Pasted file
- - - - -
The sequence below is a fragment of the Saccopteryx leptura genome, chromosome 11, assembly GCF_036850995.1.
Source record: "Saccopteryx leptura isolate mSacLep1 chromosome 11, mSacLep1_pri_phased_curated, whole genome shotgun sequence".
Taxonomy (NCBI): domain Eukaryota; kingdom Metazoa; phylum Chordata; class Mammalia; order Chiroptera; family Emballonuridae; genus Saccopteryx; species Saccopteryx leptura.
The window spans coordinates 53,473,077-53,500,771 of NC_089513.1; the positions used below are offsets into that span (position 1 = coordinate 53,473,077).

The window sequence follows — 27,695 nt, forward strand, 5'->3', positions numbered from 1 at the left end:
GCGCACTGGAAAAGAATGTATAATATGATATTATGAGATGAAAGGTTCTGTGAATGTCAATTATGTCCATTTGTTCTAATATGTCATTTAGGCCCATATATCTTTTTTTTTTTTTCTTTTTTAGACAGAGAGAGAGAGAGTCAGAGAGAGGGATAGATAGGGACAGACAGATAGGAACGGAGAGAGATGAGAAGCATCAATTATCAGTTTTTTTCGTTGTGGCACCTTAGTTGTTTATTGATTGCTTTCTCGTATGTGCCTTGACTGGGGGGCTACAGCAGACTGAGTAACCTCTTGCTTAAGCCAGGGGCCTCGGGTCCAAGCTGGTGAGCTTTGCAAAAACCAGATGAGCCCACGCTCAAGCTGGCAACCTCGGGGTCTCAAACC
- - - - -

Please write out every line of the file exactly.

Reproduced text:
The sequence below is a fragment of the Saccopteryx leptura genome, chromosome 11, assembly GCF_036850995.1.
Source record: "Saccopteryx leptura isolate mSacLep1 chromosome 11, mSacLep1_pri_phased_curated, whole genome shotgun sequence".
Taxonomy (NCBI): domain Eukaryota; kingdom Metazoa; phylum Chordata; class Mammalia; order Chiroptera; family Emballonuridae; genus Saccopteryx; species Saccopteryx leptura.
The window spans coordinates 53,473,077-53,500,771 of NC_089513.1; the positions used below are offsets into that span (position 1 = coordinate 53,473,077).

The window sequence follows — 27,695 nt, forward strand, 5'->3', positions numbered from 1 at the left end:
GCGCACTGGAAAAGAATGTATAATATGATATTATGAGATGAAAGGTTCTGTGAATGTCAATTATGTCCATTTGTTCTAATATGTCATTTAGGCCCATATATCTTTTTTTTTTTTTCTTTTTTAGACAGAGAGAGAGAGAGTCAGAGAGAGGGATAGATAGGGACAGACAGATAGGAACGGAGAGAGATGAGAAGCATCAATTATCAGTTTTTTTCGTTGTGGCACCTTAGTTGTTTATTGATTGCTTTCTCGTATGTGCCTTGACTGGGGGGCTACAGCAGACTGAGTAACCTCTTGCTTAAGCCAGGGGCCTCGGGTCCAAGCTGGTGAGCTTTGCAAAAACCAGATGAGCCCACGCTCAAGCTGGCAACCTCGGGGTCTCAAACC